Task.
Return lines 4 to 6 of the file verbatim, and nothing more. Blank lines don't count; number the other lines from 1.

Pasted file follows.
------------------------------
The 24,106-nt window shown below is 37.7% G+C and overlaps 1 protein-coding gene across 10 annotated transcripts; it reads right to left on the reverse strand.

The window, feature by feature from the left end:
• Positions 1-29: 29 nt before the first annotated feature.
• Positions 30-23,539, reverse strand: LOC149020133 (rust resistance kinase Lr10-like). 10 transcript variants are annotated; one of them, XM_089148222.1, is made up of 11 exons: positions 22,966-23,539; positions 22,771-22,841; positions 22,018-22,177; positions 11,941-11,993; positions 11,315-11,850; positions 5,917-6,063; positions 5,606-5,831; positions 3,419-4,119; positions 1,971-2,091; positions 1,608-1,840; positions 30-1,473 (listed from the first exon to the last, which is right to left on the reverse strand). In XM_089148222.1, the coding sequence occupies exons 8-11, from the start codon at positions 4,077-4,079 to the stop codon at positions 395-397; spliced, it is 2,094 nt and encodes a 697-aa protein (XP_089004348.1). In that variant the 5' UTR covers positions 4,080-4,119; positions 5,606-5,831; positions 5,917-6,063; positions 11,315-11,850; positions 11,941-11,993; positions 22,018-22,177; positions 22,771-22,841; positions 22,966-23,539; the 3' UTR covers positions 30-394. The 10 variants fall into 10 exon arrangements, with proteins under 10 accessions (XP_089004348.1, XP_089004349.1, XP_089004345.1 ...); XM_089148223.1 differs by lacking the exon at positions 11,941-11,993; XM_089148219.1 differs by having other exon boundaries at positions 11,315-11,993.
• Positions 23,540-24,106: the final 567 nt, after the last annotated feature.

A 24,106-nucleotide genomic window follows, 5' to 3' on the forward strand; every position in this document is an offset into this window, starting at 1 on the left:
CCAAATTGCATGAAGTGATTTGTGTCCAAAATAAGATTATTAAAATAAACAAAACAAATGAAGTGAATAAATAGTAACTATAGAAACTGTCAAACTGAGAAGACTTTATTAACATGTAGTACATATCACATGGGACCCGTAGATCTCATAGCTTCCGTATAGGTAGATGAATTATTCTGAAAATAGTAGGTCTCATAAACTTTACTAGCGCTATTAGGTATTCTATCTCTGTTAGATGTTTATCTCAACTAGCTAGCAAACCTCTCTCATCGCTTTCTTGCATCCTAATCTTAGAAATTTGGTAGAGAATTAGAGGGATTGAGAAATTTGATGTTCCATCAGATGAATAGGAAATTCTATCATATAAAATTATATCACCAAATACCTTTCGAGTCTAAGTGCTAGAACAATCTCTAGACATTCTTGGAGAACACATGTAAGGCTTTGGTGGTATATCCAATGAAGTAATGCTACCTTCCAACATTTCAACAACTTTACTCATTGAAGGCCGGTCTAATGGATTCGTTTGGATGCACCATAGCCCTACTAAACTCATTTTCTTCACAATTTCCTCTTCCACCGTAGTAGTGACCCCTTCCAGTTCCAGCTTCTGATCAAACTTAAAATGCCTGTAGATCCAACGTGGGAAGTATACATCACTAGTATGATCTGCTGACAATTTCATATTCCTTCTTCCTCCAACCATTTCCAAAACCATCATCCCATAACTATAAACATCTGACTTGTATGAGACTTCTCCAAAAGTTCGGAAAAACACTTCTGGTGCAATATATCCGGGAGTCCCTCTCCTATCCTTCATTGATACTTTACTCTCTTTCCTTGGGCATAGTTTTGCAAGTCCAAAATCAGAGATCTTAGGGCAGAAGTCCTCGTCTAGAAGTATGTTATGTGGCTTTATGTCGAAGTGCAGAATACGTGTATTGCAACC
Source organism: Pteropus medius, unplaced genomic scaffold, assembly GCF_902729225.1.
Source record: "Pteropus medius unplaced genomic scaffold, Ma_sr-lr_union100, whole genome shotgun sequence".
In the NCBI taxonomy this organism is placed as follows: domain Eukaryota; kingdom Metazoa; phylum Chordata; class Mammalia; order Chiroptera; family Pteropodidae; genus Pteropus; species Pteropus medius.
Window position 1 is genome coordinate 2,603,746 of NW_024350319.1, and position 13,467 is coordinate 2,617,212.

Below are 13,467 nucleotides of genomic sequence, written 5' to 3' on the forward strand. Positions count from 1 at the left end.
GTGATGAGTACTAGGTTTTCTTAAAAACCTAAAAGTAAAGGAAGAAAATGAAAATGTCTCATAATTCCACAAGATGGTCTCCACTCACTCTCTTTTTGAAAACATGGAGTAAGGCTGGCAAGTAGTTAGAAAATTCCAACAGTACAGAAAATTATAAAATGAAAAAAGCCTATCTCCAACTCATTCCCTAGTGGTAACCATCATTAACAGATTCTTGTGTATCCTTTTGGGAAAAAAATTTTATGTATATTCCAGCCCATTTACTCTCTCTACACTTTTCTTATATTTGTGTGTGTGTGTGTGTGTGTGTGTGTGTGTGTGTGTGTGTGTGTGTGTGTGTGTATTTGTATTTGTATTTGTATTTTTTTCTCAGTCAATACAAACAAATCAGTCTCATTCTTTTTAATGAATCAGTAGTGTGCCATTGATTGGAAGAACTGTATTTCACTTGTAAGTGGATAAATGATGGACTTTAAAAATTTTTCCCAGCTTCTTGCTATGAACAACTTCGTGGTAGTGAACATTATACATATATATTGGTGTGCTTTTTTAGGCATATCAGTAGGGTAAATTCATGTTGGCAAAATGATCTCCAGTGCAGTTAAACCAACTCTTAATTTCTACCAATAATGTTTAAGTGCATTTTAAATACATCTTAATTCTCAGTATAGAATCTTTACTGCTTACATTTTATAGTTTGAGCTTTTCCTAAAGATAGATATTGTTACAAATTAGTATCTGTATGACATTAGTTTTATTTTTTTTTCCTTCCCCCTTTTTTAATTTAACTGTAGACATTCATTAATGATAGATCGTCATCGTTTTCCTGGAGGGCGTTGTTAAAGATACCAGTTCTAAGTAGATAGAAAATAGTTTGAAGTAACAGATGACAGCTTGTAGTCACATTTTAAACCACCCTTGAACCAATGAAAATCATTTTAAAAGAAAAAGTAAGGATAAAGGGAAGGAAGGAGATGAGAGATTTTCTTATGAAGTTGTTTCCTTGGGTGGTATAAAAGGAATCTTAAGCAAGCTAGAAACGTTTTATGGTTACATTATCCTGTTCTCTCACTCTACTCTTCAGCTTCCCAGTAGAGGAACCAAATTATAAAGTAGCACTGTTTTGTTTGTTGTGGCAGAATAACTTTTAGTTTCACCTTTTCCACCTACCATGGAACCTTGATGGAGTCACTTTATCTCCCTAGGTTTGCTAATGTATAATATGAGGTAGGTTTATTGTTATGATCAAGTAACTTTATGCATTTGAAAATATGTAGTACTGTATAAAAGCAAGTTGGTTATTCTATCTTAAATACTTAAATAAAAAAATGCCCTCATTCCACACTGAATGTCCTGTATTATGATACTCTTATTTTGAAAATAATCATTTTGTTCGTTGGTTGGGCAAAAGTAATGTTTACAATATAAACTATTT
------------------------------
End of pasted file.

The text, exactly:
• Positions 30-23,539, reverse strand: LOC149020133 (rust resistance kinase Lr10-like). 10 transcript variants are annotated; one of them, XM_089148222.1, is made up of 11 exons: positions 22,966-23,539; positions 22,771-22,841; positions 22,018-22,177; positions 11,941-11,993; positions 11,315-11,850; positions 5,917-6,063; positions 5,606-5,831; positions 3,419-4,119; positions 1,971-2,091; positions 1,608-1,840; positions 30-1,473 (listed from the first exon to the last, which is right to left on the reverse strand). In XM_089148222.1, the coding sequence occupies exons 8-11, from the start codon at positions 4,077-4,079 to the stop codon at positions 395-397; spliced, it is 2,094 nt and encodes a 697-aa protein (XP_089004348.1). In that variant the 5' UTR covers positions 4,080-4,119; positions 5,606-5,831; positions 5,917-6,063; positions 11,315-11,850; positions 11,941-11,993; positions 22,018-22,177; positions 22,771-22,841; positions 22,966-23,539; the 3' UTR covers positions 30-394. The 10 variants fall into 10 exon arrangements, with proteins under 10 accessions (XP_089004348.1, XP_089004349.1, XP_089004345.1 ...); XM_089148223.1 differs by lacking the exon at positions 11,941-11,993; XM_089148219.1 differs by having other exon boundaries at positions 11,315-11,993.
• Positions 23,540-24,106: the final 567 nt, after the last annotated feature.

A 24,106-nucleotide genomic window follows, 5' to 3' on the forward strand; every position in this document is an offset into this window, starting at 1 on the left: